Find a tennis program with the right fit

UTR and both have tools to help you find the college tennis programs with the right fit based on your ability.

UTR's tool is called "UTR FIT". Athletes can enter their current UTR rating and obtain lists of colleges where their rating would fit within the top six of the college tennis teams' lineups.

TRN has two ways for you to find your right fit. Athletes can view college and conference team pages (Men, Women) and view player ratings for commits from previous years as well as the current season. Alternatively, players can select the college commitments tab (Boys, Girls) and choose sorts by conference or rating.


These rating systems are strong indicators of players' abilities. Keep in mind that players who are not rated, are missing results, or do not have enough results will not have accurate ratings. Aside from these unlikely issues, the rating systems in place provide a very strong indication of each players' level compared to the competition.

Just because your rating fits with the range for a school, it does not always mean the coach is going to recruit you. For example, a coach may be replacing his/her number one player and therefore looking for a player of similar or better caliber as a replacement. If you do not fit the criteria, then the coach will not be interested in recruiting you - regardless of your level of play.

Learn About Recruiting

Get informed daily through online platforms such as blogs, videos, websites, social channels, podcasts, etc. Athletes can follow college teams, research schools, learn about recruiting, and receive college tennis news and updates on commitments. It is extremely important to educate yourself on the recruiting process and college tennis. The more knowledge you have, the better prepared you will be for the recruiting process and your future college career. College coaches love when athletes are familiar with college tennis.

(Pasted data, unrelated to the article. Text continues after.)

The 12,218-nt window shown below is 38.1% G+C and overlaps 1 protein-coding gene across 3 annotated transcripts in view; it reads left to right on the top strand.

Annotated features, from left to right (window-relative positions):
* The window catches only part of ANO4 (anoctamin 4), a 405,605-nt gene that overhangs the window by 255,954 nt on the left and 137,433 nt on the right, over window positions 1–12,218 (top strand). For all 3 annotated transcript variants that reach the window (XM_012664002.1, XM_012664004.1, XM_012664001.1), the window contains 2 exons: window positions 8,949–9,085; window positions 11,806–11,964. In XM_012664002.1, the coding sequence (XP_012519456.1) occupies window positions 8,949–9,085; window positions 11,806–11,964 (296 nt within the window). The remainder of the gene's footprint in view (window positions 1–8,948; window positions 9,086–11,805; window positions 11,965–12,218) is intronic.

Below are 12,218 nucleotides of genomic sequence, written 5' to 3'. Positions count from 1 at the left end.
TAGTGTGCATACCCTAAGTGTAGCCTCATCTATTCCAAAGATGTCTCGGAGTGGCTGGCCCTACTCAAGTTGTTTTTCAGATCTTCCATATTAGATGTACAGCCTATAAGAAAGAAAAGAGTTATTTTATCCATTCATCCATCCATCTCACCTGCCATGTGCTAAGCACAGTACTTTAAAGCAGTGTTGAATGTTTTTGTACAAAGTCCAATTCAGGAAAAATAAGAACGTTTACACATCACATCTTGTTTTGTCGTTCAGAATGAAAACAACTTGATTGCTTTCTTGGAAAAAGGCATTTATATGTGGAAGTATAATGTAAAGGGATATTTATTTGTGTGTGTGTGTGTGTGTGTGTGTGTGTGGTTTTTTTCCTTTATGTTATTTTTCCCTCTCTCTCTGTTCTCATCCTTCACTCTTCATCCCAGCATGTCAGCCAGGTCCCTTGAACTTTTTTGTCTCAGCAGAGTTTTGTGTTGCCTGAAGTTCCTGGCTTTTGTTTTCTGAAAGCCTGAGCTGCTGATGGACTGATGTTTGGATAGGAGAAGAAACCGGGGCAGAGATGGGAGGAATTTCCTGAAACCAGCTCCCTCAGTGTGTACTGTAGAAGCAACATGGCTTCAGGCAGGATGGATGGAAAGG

A list of some online resources include:


  • Collegiate Exposure Camps

  • Recruiting 101 Articles at

  • Universal Tennis Rating

  • Parenting Aces

  • ImRecruitable

  • ZooTennis

  • College Tennis Today

In addition, you can follow college tennis teams on Facebook, Twitter, Instagram and Snapchat.

Get Exposure to College Coaches

Most college tennis teams do not have a budget that allow coaches to travel often to recruit players - let alone see individual recruits. For this reason, the popularity of college showcases and exposure camps has risen over the last few years. These showcases and camps allow the majority of college coaches to travel to a single showcase or camp near them where they can scout and meet many prospects. Athletes that attend these exposure events can gain a competitive edge over players of a similar level who are not able to showcase their skills and character to college coaches in person. Showcases are designed for high school juniors and seniors to play competitive matches and get exposure to a lot of coaches, while exposure camps will also provide competitive match play and exposure - but also include learning about the recruiting process, training with college coaches and experiencing the college tennis atmosphere and life.

The recruiting process over the years has become much easier and faster with technology, but not many athletes have taken advantage of it. Keep in mind that the number of athletes that now have access to reach college coaches from around the world has increased, so the competition has gotten stronger and larger. To be successful, an investment of your time and money is required. You can never bypass putting in the hard work and spending the time. That goes for anything in life. Working smart is the key to your success!

Tarek Merchant

Founder - Collegiate Exposure Camps

CEO - ImRecruitable

  • Black Facebook Icon
  • Black Twitter Icon
  • Black YouTube Icon
  • Black Instagram Icon
  • Black Snapchat Icon
Search By Tags
Upcoming camps

June 16-18 

University of Pennsylvania

June 23-25 / 23-27

University of Pennsylvania

July 10-12

Yale University

bottom of page